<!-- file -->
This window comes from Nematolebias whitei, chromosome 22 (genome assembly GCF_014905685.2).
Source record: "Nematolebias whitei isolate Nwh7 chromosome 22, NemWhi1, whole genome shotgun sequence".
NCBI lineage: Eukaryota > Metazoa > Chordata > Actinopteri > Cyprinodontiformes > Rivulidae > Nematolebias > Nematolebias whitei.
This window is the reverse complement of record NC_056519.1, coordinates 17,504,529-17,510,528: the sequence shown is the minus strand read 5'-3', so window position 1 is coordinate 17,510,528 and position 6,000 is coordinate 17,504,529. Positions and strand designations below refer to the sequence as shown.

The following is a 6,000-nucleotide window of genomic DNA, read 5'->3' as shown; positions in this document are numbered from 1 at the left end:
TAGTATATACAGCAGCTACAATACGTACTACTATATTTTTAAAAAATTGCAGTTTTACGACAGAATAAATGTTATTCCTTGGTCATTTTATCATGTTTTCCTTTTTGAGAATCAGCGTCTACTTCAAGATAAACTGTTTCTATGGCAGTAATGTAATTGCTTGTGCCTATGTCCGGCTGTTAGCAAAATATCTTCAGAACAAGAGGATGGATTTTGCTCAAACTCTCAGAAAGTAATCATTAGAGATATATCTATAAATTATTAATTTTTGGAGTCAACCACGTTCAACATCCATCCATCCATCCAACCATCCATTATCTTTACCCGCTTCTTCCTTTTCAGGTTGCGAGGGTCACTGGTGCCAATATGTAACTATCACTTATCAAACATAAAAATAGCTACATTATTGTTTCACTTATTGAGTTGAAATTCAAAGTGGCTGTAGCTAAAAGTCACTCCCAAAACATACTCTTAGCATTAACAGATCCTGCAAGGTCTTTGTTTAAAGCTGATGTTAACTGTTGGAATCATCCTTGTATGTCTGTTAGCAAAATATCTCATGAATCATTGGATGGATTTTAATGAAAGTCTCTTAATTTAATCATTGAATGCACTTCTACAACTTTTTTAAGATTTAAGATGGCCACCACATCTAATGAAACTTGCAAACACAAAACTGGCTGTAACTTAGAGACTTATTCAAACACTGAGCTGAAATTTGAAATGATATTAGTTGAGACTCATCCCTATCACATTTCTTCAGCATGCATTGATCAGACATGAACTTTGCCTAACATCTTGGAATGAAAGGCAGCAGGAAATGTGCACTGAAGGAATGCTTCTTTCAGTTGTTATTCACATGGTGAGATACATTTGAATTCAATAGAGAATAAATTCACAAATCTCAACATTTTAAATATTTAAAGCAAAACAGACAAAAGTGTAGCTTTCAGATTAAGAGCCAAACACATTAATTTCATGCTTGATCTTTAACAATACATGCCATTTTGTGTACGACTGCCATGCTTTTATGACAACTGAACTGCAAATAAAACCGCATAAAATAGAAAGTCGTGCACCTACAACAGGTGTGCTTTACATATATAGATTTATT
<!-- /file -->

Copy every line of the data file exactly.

This window comes from Nematolebias whitei, chromosome 22 (genome assembly GCF_014905685.2).
Source record: "Nematolebias whitei isolate Nwh7 chromosome 22, NemWhi1, whole genome shotgun sequence".
NCBI lineage: Eukaryota > Metazoa > Chordata > Actinopteri > Cyprinodontiformes > Rivulidae > Nematolebias > Nematolebias whitei.
This window is the reverse complement of record NC_056519.1, coordinates 17,504,529-17,510,528: the sequence shown is the minus strand read 5'-3', so window position 1 is coordinate 17,510,528 and position 6,000 is coordinate 17,504,529. Positions and strand designations below refer to the sequence as shown.

The following is a 6,000-nucleotide window of genomic DNA, read 5'->3' as shown; positions in this document are numbered from 1 at the left end:
TAGTATATACAGCAGCTACAATACGTACTACTATATTTTTAAAAAATTGCAGTTTTACGACAGAATAAATGTTATTCCTTGGTCATTTTATCATGTTTTCCTTTTTGAGAATCAGCGTCTACTTCAAGATAAACTGTTTCTATGGCAGTAATGTAATTGCTTGTGCCTATGTCCGGCTGTTAGCAAAATATCTTCAGAACAAGAGGATGGATTTTGCTCAAACTCTCAGAAAGTAATCATTAGAGATATATCTATAAATTATTAATTTTTGGAGTCAACCACGTTCAACATCCATCCATCCATCCAACCATCCATTATCTTTACCCGCTTCTTCCTTTTCAGGTTGCGAGGGTCACTGGTGCCAATATGTAACTATCACTTATCAAACATAAAAATAGCTACATTATTGTTTCACTTATTGAGTTGAAATTCAAAGTGGCTGTAGCTAAAAGTCACTCCCAAAACATACTCTTAGCATTAACAGATCCTGCAAGGTCTTTGTTTAAAGCTGATGTTAACTGTTGGAATCATCCTTGTATGTCTGTTAGCAAAATATCTCATGAATCATTGGATGGATTTTAATGAAAGTCTCTTAATTTAATCATTGAATGCACTTCTACAACTTTTTTAAGATTTAAGATGGCCACCACATCTAATGAAACTTGCAAACACAAAACTGGCTGTAACTTAGAGACTTATTCAAACACTGAGCTGAAATTTGAAATGATATTAGTTGAGACTCATCCCTATCACATTTCTTCAGCATGCATTGATCAGACATGAACTTTGCCTAACATCTTGGAATGAAAGGCAGCAGGAAATGTGCACTGAAGGAATGCTTCTTTCAGTTGTTATTCACATGGTGAGATACATTTGAATTCAATAGAGAATAAATTCACAAATCTCAACATTTTAAATATTTAAAGCAAAACAGACAAAAGTGTAGCTTTCAGATTAAGAGCCAAACACATTAATTTCATGCTTGATCTTTAACAATACATGCCATTTTGTGTACGACTGCCATGCTTTTATGACAACTGAACTGCAAATAAAACCGCATAAAATAGAAAGTCGTGCACCTACAACAGGTGTGCTTTACATATATAGATTTATT